He went to the other portrait. ‘Here is your husband. Like a mildewed ear, infecting his healthy brother. Have you got eyes? Could you leave this fertile mountain and get fat by feeding on this barren swamp? Ha! Have you got eyes? You can’t call it love because at your age the hey-day of desire is tame: it’s given way to judgment, and what kind of judgment would go from this to this? You have feeling, of course you have, or you wouldn’t be alive, but what’s certain is that that feeling is paralyzed. What devil has deceived you in this game of blind man’s buff? Sight without touch, touch without sight, hearing with neither touch nor sight, smell alone: even with a modicum of these skills, you should have known what you were doing. Oh shame! Where are your blushes? If musty rebellions flourish in the bones of a matron then hot blooded youth will burst into flames! Don’t scold the young when their elders are up to all kinds of tricks.’
‘Oh Hamlet,’ she said, don’t say any more. You’ve turned my eyes into my soul, and there I see such black and engrained spots as can’t be erased.’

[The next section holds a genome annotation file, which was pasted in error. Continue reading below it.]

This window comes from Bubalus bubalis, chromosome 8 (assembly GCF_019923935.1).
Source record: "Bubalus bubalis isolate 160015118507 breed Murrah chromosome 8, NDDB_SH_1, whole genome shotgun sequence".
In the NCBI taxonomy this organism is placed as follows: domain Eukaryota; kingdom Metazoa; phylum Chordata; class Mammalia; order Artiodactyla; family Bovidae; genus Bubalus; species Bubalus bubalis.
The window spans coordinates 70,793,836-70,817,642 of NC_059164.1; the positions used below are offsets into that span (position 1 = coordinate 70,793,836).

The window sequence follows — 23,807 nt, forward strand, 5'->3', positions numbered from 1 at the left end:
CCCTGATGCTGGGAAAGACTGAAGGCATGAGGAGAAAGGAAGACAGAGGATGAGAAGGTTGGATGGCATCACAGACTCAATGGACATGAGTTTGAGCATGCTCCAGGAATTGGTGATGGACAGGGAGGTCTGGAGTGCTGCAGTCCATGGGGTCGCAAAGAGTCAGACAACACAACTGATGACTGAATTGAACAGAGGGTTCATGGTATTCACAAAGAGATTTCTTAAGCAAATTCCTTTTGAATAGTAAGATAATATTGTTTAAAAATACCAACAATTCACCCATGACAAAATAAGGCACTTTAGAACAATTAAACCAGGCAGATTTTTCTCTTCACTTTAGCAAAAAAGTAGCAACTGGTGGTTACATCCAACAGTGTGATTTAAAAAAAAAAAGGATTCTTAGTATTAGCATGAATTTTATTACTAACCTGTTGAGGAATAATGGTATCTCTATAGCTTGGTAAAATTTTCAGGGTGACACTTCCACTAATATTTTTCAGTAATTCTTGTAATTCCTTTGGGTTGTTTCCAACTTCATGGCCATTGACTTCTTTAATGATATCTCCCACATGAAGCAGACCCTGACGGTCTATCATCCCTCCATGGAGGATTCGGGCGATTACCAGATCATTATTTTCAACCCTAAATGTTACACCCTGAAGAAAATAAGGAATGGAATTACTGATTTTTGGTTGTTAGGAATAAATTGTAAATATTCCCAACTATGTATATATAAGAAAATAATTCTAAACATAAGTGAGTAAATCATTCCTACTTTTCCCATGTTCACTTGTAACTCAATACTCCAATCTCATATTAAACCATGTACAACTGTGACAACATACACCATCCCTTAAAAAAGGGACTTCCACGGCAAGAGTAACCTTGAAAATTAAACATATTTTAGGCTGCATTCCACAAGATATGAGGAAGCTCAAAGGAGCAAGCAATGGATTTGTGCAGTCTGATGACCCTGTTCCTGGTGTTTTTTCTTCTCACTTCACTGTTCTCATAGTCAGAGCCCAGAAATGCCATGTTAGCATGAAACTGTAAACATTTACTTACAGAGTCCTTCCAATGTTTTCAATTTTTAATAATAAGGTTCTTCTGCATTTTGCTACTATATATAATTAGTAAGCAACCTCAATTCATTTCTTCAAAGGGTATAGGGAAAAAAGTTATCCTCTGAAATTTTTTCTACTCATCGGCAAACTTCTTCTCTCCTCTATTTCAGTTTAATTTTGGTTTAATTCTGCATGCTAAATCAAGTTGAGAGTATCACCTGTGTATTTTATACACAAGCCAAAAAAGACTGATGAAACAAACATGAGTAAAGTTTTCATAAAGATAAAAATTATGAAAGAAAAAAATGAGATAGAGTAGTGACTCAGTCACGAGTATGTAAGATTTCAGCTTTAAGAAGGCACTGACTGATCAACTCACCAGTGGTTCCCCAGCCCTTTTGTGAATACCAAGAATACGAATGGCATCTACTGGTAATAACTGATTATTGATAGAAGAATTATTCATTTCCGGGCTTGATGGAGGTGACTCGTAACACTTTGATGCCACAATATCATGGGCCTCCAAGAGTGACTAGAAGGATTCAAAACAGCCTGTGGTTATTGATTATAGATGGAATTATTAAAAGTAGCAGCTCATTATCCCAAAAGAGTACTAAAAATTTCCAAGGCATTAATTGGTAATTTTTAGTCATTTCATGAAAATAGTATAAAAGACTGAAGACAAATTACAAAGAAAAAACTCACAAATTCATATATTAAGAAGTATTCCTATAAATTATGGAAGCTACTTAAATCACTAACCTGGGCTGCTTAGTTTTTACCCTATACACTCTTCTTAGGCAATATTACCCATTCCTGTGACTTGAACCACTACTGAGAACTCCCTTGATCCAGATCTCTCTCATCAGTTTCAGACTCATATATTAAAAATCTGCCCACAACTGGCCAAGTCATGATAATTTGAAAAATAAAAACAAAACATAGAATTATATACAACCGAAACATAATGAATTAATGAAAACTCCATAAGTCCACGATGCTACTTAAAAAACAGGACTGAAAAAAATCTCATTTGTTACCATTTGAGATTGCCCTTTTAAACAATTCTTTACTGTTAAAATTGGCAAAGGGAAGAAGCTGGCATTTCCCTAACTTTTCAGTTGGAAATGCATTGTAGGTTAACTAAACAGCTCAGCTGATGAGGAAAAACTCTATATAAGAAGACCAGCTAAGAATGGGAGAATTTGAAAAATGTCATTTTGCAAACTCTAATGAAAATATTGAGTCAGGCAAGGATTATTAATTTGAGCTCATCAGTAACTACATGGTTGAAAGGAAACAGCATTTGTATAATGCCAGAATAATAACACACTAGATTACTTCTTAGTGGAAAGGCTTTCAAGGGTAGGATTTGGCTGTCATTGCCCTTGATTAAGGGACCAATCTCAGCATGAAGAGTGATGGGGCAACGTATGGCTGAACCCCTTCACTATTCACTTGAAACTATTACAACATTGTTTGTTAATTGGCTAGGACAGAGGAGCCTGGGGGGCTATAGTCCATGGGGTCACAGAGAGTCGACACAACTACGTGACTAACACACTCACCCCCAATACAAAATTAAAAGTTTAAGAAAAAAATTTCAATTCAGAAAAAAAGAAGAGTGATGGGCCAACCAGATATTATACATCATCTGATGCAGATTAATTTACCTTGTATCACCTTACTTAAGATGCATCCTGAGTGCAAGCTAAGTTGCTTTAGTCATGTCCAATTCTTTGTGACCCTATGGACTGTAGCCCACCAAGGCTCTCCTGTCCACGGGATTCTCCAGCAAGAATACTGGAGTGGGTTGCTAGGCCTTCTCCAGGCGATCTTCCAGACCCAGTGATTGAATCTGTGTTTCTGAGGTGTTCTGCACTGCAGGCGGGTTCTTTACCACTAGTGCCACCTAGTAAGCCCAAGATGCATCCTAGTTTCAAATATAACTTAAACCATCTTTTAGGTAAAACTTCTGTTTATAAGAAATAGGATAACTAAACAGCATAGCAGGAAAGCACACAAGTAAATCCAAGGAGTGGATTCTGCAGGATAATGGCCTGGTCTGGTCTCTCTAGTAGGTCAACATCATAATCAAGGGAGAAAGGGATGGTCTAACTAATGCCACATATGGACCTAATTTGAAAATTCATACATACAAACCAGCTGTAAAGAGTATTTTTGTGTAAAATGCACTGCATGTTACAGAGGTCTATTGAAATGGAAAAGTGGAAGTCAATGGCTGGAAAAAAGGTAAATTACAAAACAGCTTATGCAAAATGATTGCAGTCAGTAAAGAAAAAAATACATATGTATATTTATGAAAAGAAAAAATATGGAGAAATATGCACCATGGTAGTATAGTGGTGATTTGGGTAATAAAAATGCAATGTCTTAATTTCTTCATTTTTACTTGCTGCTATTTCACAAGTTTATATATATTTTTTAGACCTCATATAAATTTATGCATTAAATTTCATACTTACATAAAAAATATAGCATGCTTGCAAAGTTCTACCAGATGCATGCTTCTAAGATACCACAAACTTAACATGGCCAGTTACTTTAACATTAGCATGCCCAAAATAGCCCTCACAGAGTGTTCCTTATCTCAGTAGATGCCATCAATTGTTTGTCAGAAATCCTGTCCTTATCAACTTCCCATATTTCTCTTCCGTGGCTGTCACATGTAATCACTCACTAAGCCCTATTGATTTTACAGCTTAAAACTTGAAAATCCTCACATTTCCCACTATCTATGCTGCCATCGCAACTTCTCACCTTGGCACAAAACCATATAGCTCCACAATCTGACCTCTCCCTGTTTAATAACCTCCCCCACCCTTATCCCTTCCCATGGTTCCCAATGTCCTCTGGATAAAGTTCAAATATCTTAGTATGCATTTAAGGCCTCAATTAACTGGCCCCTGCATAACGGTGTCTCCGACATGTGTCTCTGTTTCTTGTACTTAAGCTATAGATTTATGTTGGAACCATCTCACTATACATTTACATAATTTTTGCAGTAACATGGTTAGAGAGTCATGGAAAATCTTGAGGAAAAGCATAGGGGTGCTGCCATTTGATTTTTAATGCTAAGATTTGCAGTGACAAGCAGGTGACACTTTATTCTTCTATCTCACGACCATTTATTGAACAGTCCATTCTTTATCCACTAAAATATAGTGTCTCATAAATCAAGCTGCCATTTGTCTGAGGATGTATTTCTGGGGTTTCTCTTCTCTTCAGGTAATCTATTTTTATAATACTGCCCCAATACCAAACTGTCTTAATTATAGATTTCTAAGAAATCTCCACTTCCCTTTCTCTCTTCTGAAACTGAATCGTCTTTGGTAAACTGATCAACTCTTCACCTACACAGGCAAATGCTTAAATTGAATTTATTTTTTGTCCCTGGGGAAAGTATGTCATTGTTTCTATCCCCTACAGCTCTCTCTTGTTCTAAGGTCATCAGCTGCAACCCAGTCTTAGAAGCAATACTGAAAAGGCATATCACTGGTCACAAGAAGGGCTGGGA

‘Yes, but to lie in the gross sweat of a lecherous bed, stewed in corruption, kissing and making love over the nasty pigsty of…’
She stopped him. ‘Oh, don’t say any more. These words enter my ears like daggers. No more, sweet Hamlet!’
‘…a murderer and a villain,’ he continued. ‘A slave who isn’t worth a twentieth part of your previous lord. A criminal king, a thief of the empire and the crown, who stole a precious diadem and put it in his pocket!’
She clapped her hands over her ears. ‘No more!’
He tried to pull her hands away, shouting: ‘A king of rags and patches…’ He saw the ghost standing beside him and he let her go. ‘Oh, you angels, save me and protect me with your wings. What does your gracious figure want?’
Gertrude sat up and watched him staring and gaping at the open air. ‘Alas,’ she said, ‘he’s mad.’
‘Haven’t you come to reprimand your slow son who’s wasted time and lost his passion, who’s neglected the important execution of your dread command? Tell me!’